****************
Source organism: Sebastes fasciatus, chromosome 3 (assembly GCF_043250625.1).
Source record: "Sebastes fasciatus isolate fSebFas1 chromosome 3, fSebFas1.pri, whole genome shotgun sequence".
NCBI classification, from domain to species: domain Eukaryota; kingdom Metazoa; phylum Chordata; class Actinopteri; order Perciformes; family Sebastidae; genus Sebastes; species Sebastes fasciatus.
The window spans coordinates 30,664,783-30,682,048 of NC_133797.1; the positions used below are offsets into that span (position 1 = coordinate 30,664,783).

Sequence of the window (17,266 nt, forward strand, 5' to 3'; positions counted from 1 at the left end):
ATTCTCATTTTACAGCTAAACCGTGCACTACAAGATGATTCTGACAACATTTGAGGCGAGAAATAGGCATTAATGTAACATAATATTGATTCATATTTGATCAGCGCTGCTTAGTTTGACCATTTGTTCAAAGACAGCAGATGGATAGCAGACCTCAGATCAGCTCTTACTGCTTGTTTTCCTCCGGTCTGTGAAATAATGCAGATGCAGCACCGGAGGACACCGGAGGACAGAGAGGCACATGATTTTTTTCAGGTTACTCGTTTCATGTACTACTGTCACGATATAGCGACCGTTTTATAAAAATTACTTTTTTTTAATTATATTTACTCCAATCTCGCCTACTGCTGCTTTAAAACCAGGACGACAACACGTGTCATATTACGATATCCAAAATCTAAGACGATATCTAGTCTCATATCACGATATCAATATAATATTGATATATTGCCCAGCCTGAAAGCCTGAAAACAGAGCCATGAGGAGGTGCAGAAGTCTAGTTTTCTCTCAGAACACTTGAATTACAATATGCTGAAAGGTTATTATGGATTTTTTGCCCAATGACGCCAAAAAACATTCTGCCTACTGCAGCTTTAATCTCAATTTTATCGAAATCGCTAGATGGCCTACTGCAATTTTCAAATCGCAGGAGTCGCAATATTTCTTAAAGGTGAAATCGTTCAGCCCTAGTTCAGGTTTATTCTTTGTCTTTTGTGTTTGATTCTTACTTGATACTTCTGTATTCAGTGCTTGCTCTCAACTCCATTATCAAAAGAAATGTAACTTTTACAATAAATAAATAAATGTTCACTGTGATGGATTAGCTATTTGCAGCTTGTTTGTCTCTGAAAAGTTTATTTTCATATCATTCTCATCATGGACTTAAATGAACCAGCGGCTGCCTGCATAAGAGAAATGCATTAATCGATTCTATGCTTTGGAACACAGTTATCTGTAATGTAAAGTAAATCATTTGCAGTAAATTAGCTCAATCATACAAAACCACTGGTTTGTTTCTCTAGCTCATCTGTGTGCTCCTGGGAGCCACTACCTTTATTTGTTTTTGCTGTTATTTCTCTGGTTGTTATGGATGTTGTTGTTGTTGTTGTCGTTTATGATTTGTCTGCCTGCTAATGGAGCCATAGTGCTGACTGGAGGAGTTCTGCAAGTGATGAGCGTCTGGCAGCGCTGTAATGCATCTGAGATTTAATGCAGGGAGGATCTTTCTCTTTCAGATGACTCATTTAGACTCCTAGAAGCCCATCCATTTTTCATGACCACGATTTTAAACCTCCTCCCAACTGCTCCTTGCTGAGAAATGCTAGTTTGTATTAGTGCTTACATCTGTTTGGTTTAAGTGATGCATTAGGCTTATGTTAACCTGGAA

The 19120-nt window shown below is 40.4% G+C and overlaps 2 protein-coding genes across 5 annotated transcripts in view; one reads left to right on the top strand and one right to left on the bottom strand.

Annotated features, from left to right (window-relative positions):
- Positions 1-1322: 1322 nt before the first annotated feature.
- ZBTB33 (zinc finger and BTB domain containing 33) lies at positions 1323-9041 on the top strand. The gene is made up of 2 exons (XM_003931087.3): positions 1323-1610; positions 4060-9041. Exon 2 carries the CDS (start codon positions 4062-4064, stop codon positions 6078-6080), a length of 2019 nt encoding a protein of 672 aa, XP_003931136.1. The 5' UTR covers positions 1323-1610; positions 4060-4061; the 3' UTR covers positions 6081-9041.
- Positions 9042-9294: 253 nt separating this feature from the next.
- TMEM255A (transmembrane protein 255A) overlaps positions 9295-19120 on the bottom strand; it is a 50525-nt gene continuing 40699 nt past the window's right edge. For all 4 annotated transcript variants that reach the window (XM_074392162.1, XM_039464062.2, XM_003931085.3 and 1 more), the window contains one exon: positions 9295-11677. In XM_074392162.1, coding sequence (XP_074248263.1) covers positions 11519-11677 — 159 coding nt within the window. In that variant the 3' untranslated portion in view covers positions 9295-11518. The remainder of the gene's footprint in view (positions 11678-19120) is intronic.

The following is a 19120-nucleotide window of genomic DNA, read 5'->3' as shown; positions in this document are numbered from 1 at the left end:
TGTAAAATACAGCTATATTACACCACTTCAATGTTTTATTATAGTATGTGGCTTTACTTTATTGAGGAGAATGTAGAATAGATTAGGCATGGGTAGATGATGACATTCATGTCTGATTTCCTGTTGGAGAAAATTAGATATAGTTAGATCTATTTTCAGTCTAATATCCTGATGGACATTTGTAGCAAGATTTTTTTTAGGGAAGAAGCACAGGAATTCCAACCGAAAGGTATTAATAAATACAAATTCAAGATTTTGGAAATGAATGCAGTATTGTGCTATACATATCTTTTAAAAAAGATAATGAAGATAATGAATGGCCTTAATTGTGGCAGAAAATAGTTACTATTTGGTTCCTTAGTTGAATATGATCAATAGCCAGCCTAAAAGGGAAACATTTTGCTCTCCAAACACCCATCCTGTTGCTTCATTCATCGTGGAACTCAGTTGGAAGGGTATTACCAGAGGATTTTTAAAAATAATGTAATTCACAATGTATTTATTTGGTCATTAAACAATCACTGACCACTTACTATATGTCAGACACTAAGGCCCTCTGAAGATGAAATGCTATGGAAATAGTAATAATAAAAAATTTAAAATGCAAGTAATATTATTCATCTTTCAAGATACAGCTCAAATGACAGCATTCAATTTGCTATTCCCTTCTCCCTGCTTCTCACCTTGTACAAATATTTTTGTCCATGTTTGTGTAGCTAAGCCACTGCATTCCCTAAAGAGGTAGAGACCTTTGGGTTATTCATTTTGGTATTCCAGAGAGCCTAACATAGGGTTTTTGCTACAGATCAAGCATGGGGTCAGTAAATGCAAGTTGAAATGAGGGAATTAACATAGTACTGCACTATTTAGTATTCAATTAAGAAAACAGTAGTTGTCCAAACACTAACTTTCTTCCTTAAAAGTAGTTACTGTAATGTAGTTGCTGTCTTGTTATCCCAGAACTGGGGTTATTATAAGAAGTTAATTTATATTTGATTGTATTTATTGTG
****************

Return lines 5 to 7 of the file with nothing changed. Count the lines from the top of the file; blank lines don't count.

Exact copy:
Sequence of the window (17,266 nt, forward strand, 5' to 3'; positions counted from 1 at the left end):
ATTCTCATTTTACAGCTAAACCGTGCACTACAAGATGATTCTGACAACATTTGAGGCGAGAAATAGGCATTAATGTAACATAATATTGATTCATATTTGATCAGCGCTGCTTAGTTTGACCATTTGTTCAAAGACAGCAGATGGATAGCAGACCTCAGATCAGCTCTTACTGCTTGTTTTCCTCCGGTCTGTGAAATAATGCAGATGCAGCACCGGAGGACACCGGAGGACAGAGAGGCACATGATTTTTTTCAGGTTACTCGTTTCATGTACTACTGTCACGATATAGCGACCGTTTTATAAAAATTACTTTTTTTTAATTATATTTACTCCAATCTCGCCTACTGCTGCTTTAAAACCAGGACGACAACACGTGTCATATTACGATATCCAAAATCTAAGACGATATCTAGTCTCATATCACGATATCAATATAATATTGATATATTGCCCAGCCTGAAAGCCTGAAAACAGAGCCATGAGGAGGTGCAGAAGTCTAGTTTTCTCTCAGAACACTTGAATTACAATATGCTGAAAGGTTATTATGGATTTTTTGCCCAATGACGCCAAAAAACATTCTGCCTACTGCAGCTTTAATCTCAATTTTATCGAAATCGCTAGATGGCCTACTGCAATTTTCAAATCGCAGGAGTCGCAATATTTCTTAAAGGTGAAATCGTTCAGCCCTAGTTCAGGTTTATTCTTTGTCTTTTGTGTTTGATTCTTACTTGATACTTCTGTATTCAGTGCTTGCTCTCAACTCCATTATCAAAAGAAATGTAACTTTTACAATAAATAAATAAATGTTCACTGTGATGGATTAGCTATTTGCAGCTTGTTTGTCTCTGAAAAGTTTATTTTCATATCATTCTCATCATGGACTTAAATGAACCAGCGGCTGCCTGCATAAGAGAAATGCATTAATCGATTCTATGCTTTGGAACACAGTTATCTGTAATGTAAAGTAAATCATTTGCAGTAAATTAGCTCAATCATACAAAACCACTGGTTTGTTTCTCTAGCTCATCTGTGTGCTCCTGGGAGCCACTACCTTTATTTGTTTTTGCTGTTATTTCTCTGGTTGTTATGGATGTTGTTGTTGTTGTTGTCGTTTATGATTTGTCTGCCTGCTAATGGAGCCATAGTGCTGACTGGAGGAGTTCTGCAAGTGATGAGCGTCTGGCAGCGCTGTAATGCATCTGAGATTTAATGCAGGGAGGATCTTTCTCTTTCAGATGACTCATTTAGACTCCTAGAAGCCCATCCATTTTTCATGACCACGATTTTAAACCTCCTCCCAACTGCTCCTTGCTGAGAAATGCTAGTTTGTATTAGTGCTTACATCTGTTTGGTTTAAGTGATGCATTAGGCTTATGTTAACCTGGAA

The 19120-nt window shown below is 40.4% G+C and overlaps 2 protein-coding genes across 5 annotated transcripts in view; one reads left to right on the top strand and one right to left on the bottom strand.